At high energies, the violent phenomena of the Universe are linked to the production of radiation and particles such as X-rays, gamma rays, subatomic particles of all types (charged particles, neutrinos, etc.) and to the extreme th gravitational radiation.
The aim of studying this radiation is to understand what mechanisms are capable of producing the acceleration of galactic and extragalactic particles within compact objects and their environment. Researchers are studying black holes (black holes in the centre of the Milky Way, in galactic binary systems or in active galaxies), supernova remnants, pulsars or gamma-ray bursts.
Concerning research on the existence and nature of dark matter particles, experiments can be carried out in the laboratory, directly for the search for WIMPs (dark matter called cold) or axions (dark matter called hot), but also indirectly by tracking gamma rays that would be produced during annihilation processes in dense regions. Axions can also be produced in the Sun or during the propagation of gamma rays.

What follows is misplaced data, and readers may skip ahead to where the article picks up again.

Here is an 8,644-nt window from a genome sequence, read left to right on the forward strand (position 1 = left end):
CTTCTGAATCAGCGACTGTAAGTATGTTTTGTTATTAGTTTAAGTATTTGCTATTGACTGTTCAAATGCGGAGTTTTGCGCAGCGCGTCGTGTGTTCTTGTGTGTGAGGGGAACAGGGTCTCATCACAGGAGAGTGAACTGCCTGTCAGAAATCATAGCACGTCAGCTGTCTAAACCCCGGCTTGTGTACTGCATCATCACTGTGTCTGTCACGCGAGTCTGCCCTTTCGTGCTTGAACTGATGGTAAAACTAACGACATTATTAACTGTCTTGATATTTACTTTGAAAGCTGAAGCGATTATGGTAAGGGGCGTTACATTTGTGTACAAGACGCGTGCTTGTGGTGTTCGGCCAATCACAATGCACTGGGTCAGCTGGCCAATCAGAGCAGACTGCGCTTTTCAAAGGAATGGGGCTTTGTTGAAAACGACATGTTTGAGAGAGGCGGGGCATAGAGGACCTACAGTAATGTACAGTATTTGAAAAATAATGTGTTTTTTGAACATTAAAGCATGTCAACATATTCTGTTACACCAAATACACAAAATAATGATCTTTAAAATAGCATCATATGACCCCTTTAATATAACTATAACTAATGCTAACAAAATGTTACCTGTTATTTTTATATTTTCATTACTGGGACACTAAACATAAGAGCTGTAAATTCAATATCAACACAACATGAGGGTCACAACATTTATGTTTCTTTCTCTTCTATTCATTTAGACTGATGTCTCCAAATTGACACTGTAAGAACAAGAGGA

With the help of space missions, telescopes on the ground, or detectors hidden under the rock sheltered from cosmic rays, Irfu teams develop instruments, exploit them and analyze data to discover the enigma of violent phenomena in the Universe and the mystery of dark matter.